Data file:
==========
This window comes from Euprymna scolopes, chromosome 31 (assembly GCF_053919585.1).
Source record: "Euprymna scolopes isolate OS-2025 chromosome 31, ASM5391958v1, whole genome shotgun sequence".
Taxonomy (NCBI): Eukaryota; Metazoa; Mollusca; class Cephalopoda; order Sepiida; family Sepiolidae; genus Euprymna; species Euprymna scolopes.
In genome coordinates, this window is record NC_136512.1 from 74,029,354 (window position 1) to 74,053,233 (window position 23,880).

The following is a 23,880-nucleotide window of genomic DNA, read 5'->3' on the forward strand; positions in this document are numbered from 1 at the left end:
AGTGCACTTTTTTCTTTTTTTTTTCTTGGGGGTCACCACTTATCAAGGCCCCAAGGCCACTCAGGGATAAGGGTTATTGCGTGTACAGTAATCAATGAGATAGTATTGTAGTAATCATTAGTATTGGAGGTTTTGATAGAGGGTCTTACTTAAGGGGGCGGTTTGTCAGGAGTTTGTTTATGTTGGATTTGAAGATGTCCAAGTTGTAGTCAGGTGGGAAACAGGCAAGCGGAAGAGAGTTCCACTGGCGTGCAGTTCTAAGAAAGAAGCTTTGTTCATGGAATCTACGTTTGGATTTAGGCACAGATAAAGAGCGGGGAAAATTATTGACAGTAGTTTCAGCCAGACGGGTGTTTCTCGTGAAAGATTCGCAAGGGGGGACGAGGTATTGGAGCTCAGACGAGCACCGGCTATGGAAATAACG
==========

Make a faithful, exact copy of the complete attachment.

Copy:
This window comes from Euprymna scolopes, chromosome 31 (assembly GCF_053919585.1).
Source record: "Euprymna scolopes isolate OS-2025 chromosome 31, ASM5391958v1, whole genome shotgun sequence".
Taxonomy (NCBI): Eukaryota; Metazoa; Mollusca; class Cephalopoda; order Sepiida; family Sepiolidae; genus Euprymna; species Euprymna scolopes.
In genome coordinates, this window is record NC_136512.1 from 74,029,354 (window position 1) to 74,053,233 (window position 23,880).

The following is a 23,880-nucleotide window of genomic DNA, read 5'->3' on the forward strand; positions in this document are numbered from 1 at the left end:
AGTGCACTTTTTTCTTTTTTTTTTCTTGGGGGTCACCACTTATCAAGGCCCCAAGGCCACTCAGGGATAAGGGTTATTGCGTGTACAGTAATCAATGAGATAGTATTGTAGTAATCATTAGTATTGGAGGTTTTGATAGAGGGTCTTACTTAAGGGGGCGGTTTGTCAGGAGTTTGTTTATGTTGGATTTGAAGATGTCCAAGTTGTAGTCAGGTGGGAAACAGGCAAGCGGAAGAGAGTTCCACTGGCGTGCAGTTCTAAGAAAGAAGCTTTGTTCATGGAATCTACGTTTGGATTTAGGCACAGATAAAGAGCGGGGAAAATTATTGACAGTAGTTTCAGCCAGACGGGTGTTTCTCGTGAAAGATTCGCAAGGGGGGACGAGGTATTGGAGCTCAGACGAGCACCGGCTATGGAAATAACG